Crime fiction pick of the month, August 2013


Careful scrutiny of my patent CWA-o-meterTM will reveal that in August 2013 I finally reached the halfway point in my goal to read the CWA’s top 100 crime novels. I chose a solid classic to get me over the wire – Patricia Highsmith’s The Talented Mr Ripley.

Paula Gosling’s A Running Duck (Fair Game in US editions) is interesting in the freshness it brings to the Vietnam-vet-turned-cop story.

Cyril Hare’s Tragedy at Law is a 1939-set mystery in which somebody is attempting to kill the circuit Judge Barber. It is strong on atmosphere and has a strong cast of characters.

I also managed a bit of non-CWA reading: Rob Kitchin’s Stiffed is an amiable screwball noir story in which the luckless Tadhg Maguire (pronounced Taig, Tad to his enemies), an Irish guy living in small-town USA, tries his best to get rid of two corpses and several sets of gangsters.

Pick of the month? Ripley (although I was quite surprised how many people don’t like it quite as much as I do).

About pastoffences

Past Offences exists to review classic crime and mystery books, with ‘classic’ meaning books originally published before 1987.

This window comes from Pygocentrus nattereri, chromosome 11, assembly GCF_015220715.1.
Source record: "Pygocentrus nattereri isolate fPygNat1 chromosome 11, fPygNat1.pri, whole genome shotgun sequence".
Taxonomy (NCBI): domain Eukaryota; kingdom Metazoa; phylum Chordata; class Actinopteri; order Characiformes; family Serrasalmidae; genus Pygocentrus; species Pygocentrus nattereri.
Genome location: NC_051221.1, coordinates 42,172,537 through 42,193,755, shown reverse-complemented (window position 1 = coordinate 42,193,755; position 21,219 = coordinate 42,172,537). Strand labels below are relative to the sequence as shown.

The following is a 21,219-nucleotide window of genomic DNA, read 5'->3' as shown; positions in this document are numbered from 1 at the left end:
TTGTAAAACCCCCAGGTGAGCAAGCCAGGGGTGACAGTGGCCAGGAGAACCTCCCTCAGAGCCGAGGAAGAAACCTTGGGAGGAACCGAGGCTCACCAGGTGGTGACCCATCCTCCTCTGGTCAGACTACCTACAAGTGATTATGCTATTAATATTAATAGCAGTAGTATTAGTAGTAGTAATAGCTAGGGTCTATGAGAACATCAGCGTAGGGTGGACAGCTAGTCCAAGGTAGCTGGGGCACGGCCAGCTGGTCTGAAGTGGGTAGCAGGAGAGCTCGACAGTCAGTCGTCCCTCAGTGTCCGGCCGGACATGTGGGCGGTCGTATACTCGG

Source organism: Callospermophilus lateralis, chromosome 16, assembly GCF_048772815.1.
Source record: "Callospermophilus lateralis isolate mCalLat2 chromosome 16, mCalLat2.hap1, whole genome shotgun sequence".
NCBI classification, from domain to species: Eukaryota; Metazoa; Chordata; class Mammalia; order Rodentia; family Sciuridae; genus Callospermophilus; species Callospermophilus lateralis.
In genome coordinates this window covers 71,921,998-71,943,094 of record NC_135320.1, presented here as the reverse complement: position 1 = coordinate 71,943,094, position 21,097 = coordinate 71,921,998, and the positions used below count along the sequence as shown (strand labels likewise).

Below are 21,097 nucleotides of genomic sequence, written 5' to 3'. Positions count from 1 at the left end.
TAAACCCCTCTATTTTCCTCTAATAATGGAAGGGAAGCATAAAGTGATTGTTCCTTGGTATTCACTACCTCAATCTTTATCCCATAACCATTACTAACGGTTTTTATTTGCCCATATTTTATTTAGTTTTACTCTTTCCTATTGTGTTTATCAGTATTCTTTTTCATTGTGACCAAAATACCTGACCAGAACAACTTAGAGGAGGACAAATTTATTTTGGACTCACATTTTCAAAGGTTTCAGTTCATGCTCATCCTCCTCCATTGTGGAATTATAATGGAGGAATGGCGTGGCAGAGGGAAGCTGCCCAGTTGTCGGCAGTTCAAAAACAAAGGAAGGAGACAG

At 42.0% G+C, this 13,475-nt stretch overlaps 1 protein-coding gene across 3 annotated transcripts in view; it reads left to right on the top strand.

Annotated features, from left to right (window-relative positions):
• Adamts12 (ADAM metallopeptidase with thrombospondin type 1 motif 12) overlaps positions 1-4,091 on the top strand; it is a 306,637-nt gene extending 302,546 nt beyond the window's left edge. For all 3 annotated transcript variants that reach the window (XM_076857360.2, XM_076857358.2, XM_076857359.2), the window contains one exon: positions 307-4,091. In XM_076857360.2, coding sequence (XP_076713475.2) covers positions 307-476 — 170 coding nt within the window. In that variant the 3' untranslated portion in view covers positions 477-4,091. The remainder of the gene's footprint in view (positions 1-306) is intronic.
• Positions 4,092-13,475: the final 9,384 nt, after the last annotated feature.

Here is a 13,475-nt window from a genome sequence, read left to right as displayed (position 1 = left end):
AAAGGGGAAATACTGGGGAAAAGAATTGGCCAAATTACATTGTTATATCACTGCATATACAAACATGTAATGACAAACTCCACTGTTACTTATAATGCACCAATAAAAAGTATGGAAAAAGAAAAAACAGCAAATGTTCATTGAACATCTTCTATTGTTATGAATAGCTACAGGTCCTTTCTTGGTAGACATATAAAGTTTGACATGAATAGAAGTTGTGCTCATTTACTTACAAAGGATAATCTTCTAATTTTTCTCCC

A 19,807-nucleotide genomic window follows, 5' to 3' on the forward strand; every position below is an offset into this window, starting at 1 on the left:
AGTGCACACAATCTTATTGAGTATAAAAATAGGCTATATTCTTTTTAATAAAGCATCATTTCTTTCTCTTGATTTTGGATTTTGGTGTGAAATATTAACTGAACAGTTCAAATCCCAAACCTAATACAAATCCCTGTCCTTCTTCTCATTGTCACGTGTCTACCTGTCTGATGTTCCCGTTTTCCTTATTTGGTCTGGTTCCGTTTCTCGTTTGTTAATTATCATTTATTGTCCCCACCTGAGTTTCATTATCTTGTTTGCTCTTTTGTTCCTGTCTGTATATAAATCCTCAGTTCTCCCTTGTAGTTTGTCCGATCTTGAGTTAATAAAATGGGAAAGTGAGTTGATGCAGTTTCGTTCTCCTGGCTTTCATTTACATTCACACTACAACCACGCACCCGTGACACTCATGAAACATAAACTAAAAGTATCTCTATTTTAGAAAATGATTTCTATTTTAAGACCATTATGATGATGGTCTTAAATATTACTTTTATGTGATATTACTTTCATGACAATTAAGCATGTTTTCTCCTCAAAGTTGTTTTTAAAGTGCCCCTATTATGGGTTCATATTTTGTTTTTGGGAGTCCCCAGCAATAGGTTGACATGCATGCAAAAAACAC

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5 Responses to Crime fiction pick of the month, August 2013

  1. Margot Kinberg says:

    Rich – Ripley is definitely not one of those novels people feel neutral about reading. From my experience, they either like it…or don’t.


  2. MarinaSofia says:

    Ripley is such a classic – and Patricia Highsmith is such a consistently excellent writer, it’s a shame she is only known for Ripley (and usually only the first volume) and that her books are not that easy to find anymore in libraries. Perhaps it’s a fashion thing. Interestingly, though, when you ask the current crop of top crime fiction writers who has inspired them, most of them will mention Patricia Highsmith.


  3. TracyK says:

    I like that you are reading through the CWA 100, partly because I would like to do the same thing but don’t know if I can get organized enough to do that. I have read about 30 of them for sure, some others I probably read years ago, but if I don’t remember, then it doesn’t count.

    I have read no books by Highsmith but I should and will. I just read a piece by Peter Lovesey citing her as an influence, specifically Strangers on a Train. He notes that On the Edge is “more than a nod” to that book.


    • westwoodrich says:

      I calculate I should have finished all 102 (they snuck in a trilogy) by May 2015, so you’re probably close enough to catch up 😉

      Ripley and Strangers on a Train seem to be the best Highsmiths. I’d recommend both.


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